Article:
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Andre Bolkonsky

Dreadnoughts Tester
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Andre Bolkonsky last won the day on January 5 2017

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  1. Just the opposite. Private investments have kept it operational. And the state of Texas just pumped a large amount of state funds into the ship. The problem was not the ship, but the fact it has been sitting in salt water for 100 years. The hull is paper thin in places. The cheap way would be to encase it in cement in its current location. The strategic long term option is to invest millions of dollars in state aid to refurbish the hull so the lower decks can be safely accessesed to make it a museum ship to be proud of for the next century. It is highly unlikely to be returned to its current swamp next to the industrial farms and massive chemical plants. I rather think Tillman Fertitata will cut a deal where it will be floating in Galveston next to his pleasure peir with a massive - and I mean massive - entertainment complex built around it when it is ready to sail home. So let it be written, so let it be done.
  2. Same publisher under the same aegis, but different individuals work on different aspects of different projects. I've been tracking both projects for some time, and by the end of the day i truly believe they will both be awesome games.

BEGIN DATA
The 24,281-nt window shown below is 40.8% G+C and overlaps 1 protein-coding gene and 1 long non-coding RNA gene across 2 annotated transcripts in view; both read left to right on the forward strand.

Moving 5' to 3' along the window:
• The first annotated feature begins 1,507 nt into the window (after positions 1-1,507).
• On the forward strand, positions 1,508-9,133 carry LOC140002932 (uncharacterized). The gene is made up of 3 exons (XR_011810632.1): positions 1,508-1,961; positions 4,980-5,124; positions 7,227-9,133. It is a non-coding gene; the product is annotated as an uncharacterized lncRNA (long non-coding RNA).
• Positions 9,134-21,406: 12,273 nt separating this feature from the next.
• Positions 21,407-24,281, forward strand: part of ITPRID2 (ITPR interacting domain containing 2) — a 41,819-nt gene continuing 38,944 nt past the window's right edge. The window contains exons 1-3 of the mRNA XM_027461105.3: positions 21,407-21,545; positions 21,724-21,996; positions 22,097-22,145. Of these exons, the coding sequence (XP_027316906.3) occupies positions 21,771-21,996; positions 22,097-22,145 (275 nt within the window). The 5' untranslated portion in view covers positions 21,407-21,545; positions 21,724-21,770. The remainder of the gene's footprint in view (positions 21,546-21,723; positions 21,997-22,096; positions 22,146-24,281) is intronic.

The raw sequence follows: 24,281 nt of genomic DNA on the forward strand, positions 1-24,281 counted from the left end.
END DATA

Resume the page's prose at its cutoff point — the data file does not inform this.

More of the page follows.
3. This is the answer you are looking for I have been working with these guys on multiple projects for a while now. They are very small team, and very good at what they do. They are always, always, always collecting information and data feedback from the players; but they only really speak when there is something to say.
  4. USS Texas is no longer open to visitors. As of October 1, she will no longer allows visitors aboard. She is in process of being packed up, her moorings cut away, and will be towed to a dry dock in Alabama large enough to scrape her hull and repair the armor plating which has been in salt water since it was launched and is paper thin in some places. When the repairs are done, she will be towed back to the Houston area. Whether she will return to the cesspool of the Ship Channel in the shade of the San Jacinto Battleground is very unlikely. A new berth will be built for her in a better location, such as Galveston, and the museum ship will reopen to the next generation of visitors.
  5. The short answer is 'yes'. If you possess the skill to mod a game, there is very little anyone can do to stop you. It is their game and their choice. But considering that DarthMod is a valuable member of this gaming concern, I assure you the devs respect the skill that goes into making a quality mod that others might want to play. And if you make a mod so outstanding it drives people to buy their base game to play your mod on top of it, more power to you. I've seen the quality these guys put out; it's hard to beat them, but you are more than welcome to try.
  6. Nick Thomadis = Darthmod
  7. Yes, it is not difficult to win, but you need to pay attention to the details. The key is the quality of the torpedoes and the speed and acceleration of your ships. Slow ships will be sunk before they get into range, small torpedoes will bounce. If you use cheap torpedoes, you'll get cheap results. Meanwhile, one or two good hits with a legit torpedo will stop the dreadnought dead in the water and allow water and time to do their thing and sink the boat with minimal loss to your own crews.